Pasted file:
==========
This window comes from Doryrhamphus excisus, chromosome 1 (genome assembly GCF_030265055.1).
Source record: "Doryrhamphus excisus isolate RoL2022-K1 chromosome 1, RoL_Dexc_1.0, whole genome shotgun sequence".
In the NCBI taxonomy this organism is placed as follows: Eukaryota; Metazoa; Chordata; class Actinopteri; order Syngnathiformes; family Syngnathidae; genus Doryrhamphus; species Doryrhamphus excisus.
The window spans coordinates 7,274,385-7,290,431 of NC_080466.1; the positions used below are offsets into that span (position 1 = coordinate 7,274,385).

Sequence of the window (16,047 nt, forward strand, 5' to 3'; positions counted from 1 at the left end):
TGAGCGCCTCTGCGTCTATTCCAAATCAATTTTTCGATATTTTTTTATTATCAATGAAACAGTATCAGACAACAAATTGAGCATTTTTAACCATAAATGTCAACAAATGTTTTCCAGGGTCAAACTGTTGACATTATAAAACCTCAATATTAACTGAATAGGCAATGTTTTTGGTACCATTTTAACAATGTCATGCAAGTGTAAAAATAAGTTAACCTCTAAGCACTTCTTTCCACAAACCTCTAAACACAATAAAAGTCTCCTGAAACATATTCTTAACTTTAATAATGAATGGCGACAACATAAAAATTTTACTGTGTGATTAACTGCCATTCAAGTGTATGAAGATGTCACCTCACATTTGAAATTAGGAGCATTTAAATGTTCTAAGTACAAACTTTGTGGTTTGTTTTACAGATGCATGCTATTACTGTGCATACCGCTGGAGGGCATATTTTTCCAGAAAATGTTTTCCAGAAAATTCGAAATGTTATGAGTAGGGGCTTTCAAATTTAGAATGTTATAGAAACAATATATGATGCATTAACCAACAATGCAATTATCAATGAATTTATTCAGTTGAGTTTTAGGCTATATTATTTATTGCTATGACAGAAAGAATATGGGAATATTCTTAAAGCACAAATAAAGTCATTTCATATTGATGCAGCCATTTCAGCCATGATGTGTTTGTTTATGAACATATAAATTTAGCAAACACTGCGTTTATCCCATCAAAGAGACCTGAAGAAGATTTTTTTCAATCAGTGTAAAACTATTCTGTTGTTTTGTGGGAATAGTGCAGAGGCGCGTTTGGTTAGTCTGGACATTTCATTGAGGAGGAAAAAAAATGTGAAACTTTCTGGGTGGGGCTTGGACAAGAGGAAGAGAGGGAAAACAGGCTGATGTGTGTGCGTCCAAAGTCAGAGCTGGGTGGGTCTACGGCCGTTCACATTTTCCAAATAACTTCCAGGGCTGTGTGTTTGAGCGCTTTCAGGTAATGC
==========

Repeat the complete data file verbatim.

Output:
This window comes from Doryrhamphus excisus, chromosome 1 (genome assembly GCF_030265055.1).
Source record: "Doryrhamphus excisus isolate RoL2022-K1 chromosome 1, RoL_Dexc_1.0, whole genome shotgun sequence".
In the NCBI taxonomy this organism is placed as follows: Eukaryota; Metazoa; Chordata; class Actinopteri; order Syngnathiformes; family Syngnathidae; genus Doryrhamphus; species Doryrhamphus excisus.
The window spans coordinates 7,274,385-7,290,431 of NC_080466.1; the positions used below are offsets into that span (position 1 = coordinate 7,274,385).

Sequence of the window (16,047 nt, forward strand, 5' to 3'; positions counted from 1 at the left end):
TGAGCGCCTCTGCGTCTATTCCAAATCAATTTTTCGATATTTTTTTATTATCAATGAAACAGTATCAGACAACAAATTGAGCATTTTTAACCATAAATGTCAACAAATGTTTTCCAGGGTCAAACTGTTGACATTATAAAACCTCAATATTAACTGAATAGGCAATGTTTTTGGTACCATTTTAACAATGTCATGCAAGTGTAAAAATAAGTTAACCTCTAAGCACTTCTTTCCACAAACCTCTAAACACAATAAAAGTCTCCTGAAACATATTCTTAACTTTAATAATGAATGGCGACAACATAAAAATTTTACTGTGTGATTAACTGCCATTCAAGTGTATGAAGATGTCACCTCACATTTGAAATTAGGAGCATTTAAATGTTCTAAGTACAAACTTTGTGGTTTGTTTTACAGATGCATGCTATTACTGTGCATACCGCTGGAGGGCATATTTTTCCAGAAAATGTTTTCCAGAAAATTCGAAATGTTATGAGTAGGGGCTTTCAAATTTAGAATGTTATAGAAACAATATATGATGCATTAACCAACAATGCAATTATCAATGAATTTATTCAGTTGAGTTTTAGGCTATATTATTTATTGCTATGACAGAAAGAATATGGGAATATTCTTAAAGCACAAATAAAGTCATTTCATATTGATGCAGCCATTTCAGCCATGATGTGTTTGTTTATGAACATATAAATTTAGCAAACACTGCGTTTATCCCATCAAAGAGACCTGAAGAAGATTTTTTTCAATCAGTGTAAAACTATTCTGTTGTTTTGTGGGAATAGTGCAGAGGCGCGTTTGGTTAGTCTGGACATTTCATTGAGGAGGAAAAAAAATGTGAAACTTTCTGGGTGGGGCTTGGACAAGAGGAAGAGAGGGAAAACAGGCTGATGTGTGTGCGTCCAAAGTCAGAGCTGGGTGGGTCTACGGCCGTTCACATTTTCCAAATAACTTCCAGGGCTGTGTGTTTGAGCGCTTTCAGGTAATGC